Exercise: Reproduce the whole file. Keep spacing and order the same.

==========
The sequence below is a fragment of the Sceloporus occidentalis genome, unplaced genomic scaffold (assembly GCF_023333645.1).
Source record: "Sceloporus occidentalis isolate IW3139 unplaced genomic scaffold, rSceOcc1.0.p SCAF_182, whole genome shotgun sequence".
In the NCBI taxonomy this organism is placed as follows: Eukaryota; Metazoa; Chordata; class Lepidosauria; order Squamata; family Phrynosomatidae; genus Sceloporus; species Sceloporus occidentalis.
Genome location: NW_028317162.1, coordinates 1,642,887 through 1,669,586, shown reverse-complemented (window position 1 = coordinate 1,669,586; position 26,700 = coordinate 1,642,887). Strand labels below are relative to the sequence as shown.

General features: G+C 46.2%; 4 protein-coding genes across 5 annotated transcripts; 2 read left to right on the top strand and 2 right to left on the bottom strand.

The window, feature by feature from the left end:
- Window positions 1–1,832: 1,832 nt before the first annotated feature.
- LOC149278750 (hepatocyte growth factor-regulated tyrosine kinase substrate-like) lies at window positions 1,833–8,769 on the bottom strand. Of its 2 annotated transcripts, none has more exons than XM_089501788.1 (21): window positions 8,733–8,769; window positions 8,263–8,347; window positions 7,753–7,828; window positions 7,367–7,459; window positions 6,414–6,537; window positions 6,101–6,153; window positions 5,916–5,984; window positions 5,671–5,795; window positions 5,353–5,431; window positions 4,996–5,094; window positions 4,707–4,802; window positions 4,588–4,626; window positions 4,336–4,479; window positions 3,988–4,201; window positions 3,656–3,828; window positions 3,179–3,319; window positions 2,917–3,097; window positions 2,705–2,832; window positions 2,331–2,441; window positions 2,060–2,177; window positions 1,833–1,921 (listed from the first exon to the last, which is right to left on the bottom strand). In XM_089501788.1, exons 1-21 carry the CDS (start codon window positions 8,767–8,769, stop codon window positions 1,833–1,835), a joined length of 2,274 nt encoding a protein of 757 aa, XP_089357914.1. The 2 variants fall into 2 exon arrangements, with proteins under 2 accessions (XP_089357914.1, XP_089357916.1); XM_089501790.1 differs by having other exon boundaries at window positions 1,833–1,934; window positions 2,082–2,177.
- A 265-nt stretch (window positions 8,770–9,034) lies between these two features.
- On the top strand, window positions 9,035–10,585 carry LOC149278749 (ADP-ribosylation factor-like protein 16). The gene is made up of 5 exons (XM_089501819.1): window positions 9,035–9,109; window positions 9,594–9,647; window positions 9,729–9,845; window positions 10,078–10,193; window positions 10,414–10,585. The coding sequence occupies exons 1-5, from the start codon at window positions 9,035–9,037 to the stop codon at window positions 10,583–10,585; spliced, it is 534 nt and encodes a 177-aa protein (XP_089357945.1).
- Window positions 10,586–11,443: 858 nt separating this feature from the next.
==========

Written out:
The sequence below is a fragment of the Sceloporus occidentalis genome, unplaced genomic scaffold (assembly GCF_023333645.1).
Source record: "Sceloporus occidentalis isolate IW3139 unplaced genomic scaffold, rSceOcc1.0.p SCAF_182, whole genome shotgun sequence".
In the NCBI taxonomy this organism is placed as follows: Eukaryota; Metazoa; Chordata; class Lepidosauria; order Squamata; family Phrynosomatidae; genus Sceloporus; species Sceloporus occidentalis.
Genome location: NW_028317162.1, coordinates 1,642,887 through 1,669,586, shown reverse-complemented (window position 1 = coordinate 1,669,586; position 26,700 = coordinate 1,642,887). Strand labels below are relative to the sequence as shown.

General features: G+C 46.2%; 4 protein-coding genes across 5 annotated transcripts; 2 read left to right on the top strand and 2 right to left on the bottom strand.

The window, feature by feature from the left end:
- Window positions 1–1,832: 1,832 nt before the first annotated feature.
- LOC149278750 (hepatocyte growth factor-regulated tyrosine kinase substrate-like) lies at window positions 1,833–8,769 on the bottom strand. Of its 2 annotated transcripts, none has more exons than XM_089501788.1 (21): window positions 8,733–8,769; window positions 8,263–8,347; window positions 7,753–7,828; window positions 7,367–7,459; window positions 6,414–6,537; window positions 6,101–6,153; window positions 5,916–5,984; window positions 5,671–5,795; window positions 5,353–5,431; window positions 4,996–5,094; window positions 4,707–4,802; window positions 4,588–4,626; window positions 4,336–4,479; window positions 3,988–4,201; window positions 3,656–3,828; window positions 3,179–3,319; window positions 2,917–3,097; window positions 2,705–2,832; window positions 2,331–2,441; window positions 2,060–2,177; window positions 1,833–1,921 (listed from the first exon to the last, which is right to left on the bottom strand). In XM_089501788.1, exons 1-21 carry the CDS (start codon window positions 8,767–8,769, stop codon window positions 1,833–1,835), a joined length of 2,274 nt encoding a protein of 757 aa, XP_089357914.1. The 2 variants fall into 2 exon arrangements, with proteins under 2 accessions (XP_089357914.1, XP_089357916.1); XM_089501790.1 differs by having other exon boundaries at window positions 1,833–1,934; window positions 2,082–2,177.
- A 265-nt stretch (window positions 8,770–9,034) lies between these two features.
- On the top strand, window positions 9,035–10,585 carry LOC149278749 (ADP-ribosylation factor-like protein 16). The gene is made up of 5 exons (XM_089501819.1): window positions 9,035–9,109; window positions 9,594–9,647; window positions 9,729–9,845; window positions 10,078–10,193; window positions 10,414–10,585. The coding sequence occupies exons 1-5, from the start codon at window positions 9,035–9,037 to the stop codon at window positions 10,583–10,585; spliced, it is 534 nt and encodes a 177-aa protein (XP_089357945.1).
- Window positions 10,586–11,443: 858 nt separating this feature from the next.